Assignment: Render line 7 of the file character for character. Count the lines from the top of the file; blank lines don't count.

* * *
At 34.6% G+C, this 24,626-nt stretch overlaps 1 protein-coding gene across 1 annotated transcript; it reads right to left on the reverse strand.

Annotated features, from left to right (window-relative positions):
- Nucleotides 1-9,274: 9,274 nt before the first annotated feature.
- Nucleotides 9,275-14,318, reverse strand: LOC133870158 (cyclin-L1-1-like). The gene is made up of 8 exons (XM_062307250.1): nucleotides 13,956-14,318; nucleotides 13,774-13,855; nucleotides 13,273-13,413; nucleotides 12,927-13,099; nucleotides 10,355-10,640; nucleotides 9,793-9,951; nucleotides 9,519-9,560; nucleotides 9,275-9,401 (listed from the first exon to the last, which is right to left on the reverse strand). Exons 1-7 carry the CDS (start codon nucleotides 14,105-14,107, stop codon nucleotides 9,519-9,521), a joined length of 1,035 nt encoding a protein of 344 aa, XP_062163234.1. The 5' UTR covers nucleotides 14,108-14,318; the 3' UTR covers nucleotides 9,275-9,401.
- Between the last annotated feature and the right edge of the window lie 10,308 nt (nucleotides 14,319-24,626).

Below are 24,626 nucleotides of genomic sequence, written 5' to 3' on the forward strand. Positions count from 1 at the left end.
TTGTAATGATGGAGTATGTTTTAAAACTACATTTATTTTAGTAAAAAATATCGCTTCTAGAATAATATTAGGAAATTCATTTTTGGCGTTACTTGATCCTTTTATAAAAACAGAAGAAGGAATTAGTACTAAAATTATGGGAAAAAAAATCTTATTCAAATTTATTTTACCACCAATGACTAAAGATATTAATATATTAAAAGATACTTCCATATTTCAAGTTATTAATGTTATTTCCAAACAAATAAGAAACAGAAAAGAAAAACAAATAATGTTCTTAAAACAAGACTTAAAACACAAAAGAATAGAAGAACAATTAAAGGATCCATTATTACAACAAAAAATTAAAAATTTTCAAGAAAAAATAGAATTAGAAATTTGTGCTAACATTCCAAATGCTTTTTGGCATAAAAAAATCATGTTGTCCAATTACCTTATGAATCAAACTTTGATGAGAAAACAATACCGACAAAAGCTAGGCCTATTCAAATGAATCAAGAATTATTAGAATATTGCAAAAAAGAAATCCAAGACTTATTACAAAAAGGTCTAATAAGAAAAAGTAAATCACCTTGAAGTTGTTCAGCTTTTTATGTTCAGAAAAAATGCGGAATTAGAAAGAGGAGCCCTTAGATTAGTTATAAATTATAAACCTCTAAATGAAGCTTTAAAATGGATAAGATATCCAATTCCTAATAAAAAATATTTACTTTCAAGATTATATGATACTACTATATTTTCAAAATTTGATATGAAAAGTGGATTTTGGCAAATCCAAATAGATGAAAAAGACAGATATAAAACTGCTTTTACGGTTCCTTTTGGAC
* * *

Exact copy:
TTGTAATGATGGAGTATGTTTTAAAACTACATTTATTTTAGTAAAAAATATCGCTTCTAGAATAATATTAGGAAATTCATTTTTGGCGTTACTTGATCCTTTTATAAAAACAGAAGAAGGAATTAGTACTAAAATTATGGGAAAAAAAATCTTATTCAAATTTATTTTACCACCAATGACTAAAGATATTAATATATTAAAAGATACTTCCATATTTCAAGTTATTAATGTTATTTCCAAACAAATAAGAAACAGAAAAGAAAAACAAATAATGTTCTTAAAACAAGACTTAAAACACAAAAGAATAGAAGAACAATTAAAGGATCCATTATTACAACAAAAAATTAAAAATTTTCAAGAAAAAATAGAATTAGAAATTTGTGCTAACATTCCAAATGCTTTTTGGCATAAAAAAATCATGTTGTCCAATTACCTTATGAATCAAACTTTGATGAGAAAACAATACCGACAAAAGCTAGGCCTATTCAAATGAATCAAGAATTATTAGAATATTGCAAAAAAGAAATCCAAGACTTATTACAAAAAGGTCTAATAAGAAAAAGTAAATCACCTTGAAGTTGTTCAGCTTTTTATGTTCAGAAAAAATGCGGAATTAGAAAGAGGAGCCCTTAGATTAGTTATAAATTATAAACCTCTAAATGAAGCTTTAAAATGGATAAGATATCCAATTCCTAATAAAAAATATTTACTTTCAAGATTATATGATACTACTATATTTTCAAAATTTGATATGAAAAGTGGATTTTGGCAAATCCAAATAGATGAAAAAGACAGATATAAAACTGCTTTTACGGTTCCTTTTGGAC